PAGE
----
Now, I would be remiss if I neglected the other side of the equation: the pirates themselves. Despite my gripes with current copyright law, the Constitution does provide for protection of intellectual property. IP law in and of itself can and does have a legitimate purpose, which I outlined earlier, and authors, artists, and so forth should be allowed to make money off of their work if they so choose, and should have adequate legal protections in place to ensure that they can. People who upload and/or download pirated material are not noble rebels who are, like some New Age Hippie, “sticking it to the man.” For lack of a better word, they’re thieves (i.e., someone who takes something that isn’t theirs without paying for it). There is nothing admirable, cool, or otherwise positive about piracy. Now, I am willing to make certain exceptions, such as when a particular work is not legally available in one’s region (many anime and manga never get licensed, even in the modern era of internet streaming, thus I think downloading fansubs and scanlations of unlicensed series, while filling a legally grey area, should have a blind eye turned towards it). But if a work is legally available to you in your region you either A) consume it via legal distribution channels (e.g., watching on TV, buying the DVD or book, streaming from Hulu, etc.), or B) do without. Nobody is entitled to free entertainment. Period. Maybe, just maybe, it’s probable that some of the most restrictive anti-piracy laws might not have ever come to pass if people simply didn’t pirate, but the fact that piracy does exist and on a massive scale gives ammunition to media conglomerates to use. If piracy couldn’t be demonstrated to be anything more than a rare occurrence that has no practical negative effect on anyone’s bottom line, then bills like SOPA might not have ever found their way to the floor of Congress in the first place.

    • AstroNerdBoy says:

      Regarding piracy, I know where you are coming from, but the term “piracy” is one that causes me problems, outside of those making pirated DVD’s and selling them, or pirated sites and selling access to anime/manga/whatever. The reason I have this problem is that whatever entertainment industry has used this term like a club for a VERY long time. The publishing industry used to decry the selling of used books as “piracy.” Recording music off of the radio was “piracy.” Recording TV shows for later viewing was “piracy.”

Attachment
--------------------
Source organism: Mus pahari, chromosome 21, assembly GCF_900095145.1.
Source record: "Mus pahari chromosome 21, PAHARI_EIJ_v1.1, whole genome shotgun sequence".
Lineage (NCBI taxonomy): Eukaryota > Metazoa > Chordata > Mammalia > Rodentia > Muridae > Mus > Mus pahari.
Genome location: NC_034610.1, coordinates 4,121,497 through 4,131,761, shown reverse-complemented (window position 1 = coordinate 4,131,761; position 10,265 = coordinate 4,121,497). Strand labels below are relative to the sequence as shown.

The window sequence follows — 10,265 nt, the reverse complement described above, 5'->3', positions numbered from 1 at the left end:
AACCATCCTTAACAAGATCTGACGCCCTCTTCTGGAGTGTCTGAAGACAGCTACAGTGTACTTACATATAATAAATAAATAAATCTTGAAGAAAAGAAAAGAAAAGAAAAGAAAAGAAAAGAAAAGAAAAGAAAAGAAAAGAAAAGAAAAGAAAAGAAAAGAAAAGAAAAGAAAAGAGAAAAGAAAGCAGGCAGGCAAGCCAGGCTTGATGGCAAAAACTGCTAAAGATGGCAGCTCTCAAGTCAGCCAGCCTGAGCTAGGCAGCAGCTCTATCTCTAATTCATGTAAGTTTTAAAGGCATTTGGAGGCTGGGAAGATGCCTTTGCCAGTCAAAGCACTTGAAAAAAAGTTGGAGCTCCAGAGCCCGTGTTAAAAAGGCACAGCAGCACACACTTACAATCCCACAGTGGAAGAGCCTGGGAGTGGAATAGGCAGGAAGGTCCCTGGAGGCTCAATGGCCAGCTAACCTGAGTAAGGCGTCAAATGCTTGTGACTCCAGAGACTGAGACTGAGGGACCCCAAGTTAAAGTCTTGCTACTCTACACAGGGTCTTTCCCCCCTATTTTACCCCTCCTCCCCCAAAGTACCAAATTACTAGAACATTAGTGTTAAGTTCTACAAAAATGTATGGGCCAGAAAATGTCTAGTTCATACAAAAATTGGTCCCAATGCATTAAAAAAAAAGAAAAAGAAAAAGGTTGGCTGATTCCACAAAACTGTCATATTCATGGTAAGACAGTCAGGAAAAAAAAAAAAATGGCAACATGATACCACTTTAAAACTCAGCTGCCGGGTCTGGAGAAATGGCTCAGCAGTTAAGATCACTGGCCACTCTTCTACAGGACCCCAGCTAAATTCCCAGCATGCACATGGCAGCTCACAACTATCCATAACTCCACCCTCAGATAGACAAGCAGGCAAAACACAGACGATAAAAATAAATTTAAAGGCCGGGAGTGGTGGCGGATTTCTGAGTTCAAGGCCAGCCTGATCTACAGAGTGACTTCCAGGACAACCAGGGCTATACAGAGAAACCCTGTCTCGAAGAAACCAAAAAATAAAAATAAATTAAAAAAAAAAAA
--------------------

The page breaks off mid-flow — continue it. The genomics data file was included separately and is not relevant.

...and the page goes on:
When it comes to fansubs, today there are less “fansubs” and more “lets steal the crummy Crunchyroll subtitles and redistribute the anime for everyone who can’t access Crunchyroll, or for those who don’t want to be restricted by Crunchyroll.”

      As to “free entertainment,” I would say that consumers get “free entertainment” all the time. Yes, someone paid for the broadcast TV views, and the broadcast radio views (which is why the music and video entertainment industries decried recording stuff off the air as piracy), but not the end user. If I borrow your anime DVD’s or your manga collection, am I not getting “free entertainment?” You paid for it, but I’m enjoying it for free.

      I’d also say that when it comes to downloads, the industry is using false numbers. For example, if 1,000,000 download a movie, the industry will immediately say, “We lost 1,000,000 sales to piracy.” However, because it is not in their interest to do so, there is no counting of the people who either already own said movie and downloaded a copy for whatever reason, or who decided to go out and purchase said movie after having watched a downloaded copy. So, if half of the people went out and purchased the movie, the piracy problem is suddenly no where near as bad as stated.

  6. Nyatsu says:

    Also take people who cover songs from anime or dub them. They put ‘original song from so and so, by so and so, these English lyrics by me’, and yet the videos are still taken down, and their account still gets strikes. Whatever happened to the days where you could just sing and upload, and never have to worry about copyright?

  7. […] by Google (for now at least), Google immediately takes down the post in question because I’m guilty until proven innocent.  So, what was this post that was stealing food out of the bellies of TV Tokyo executives, […]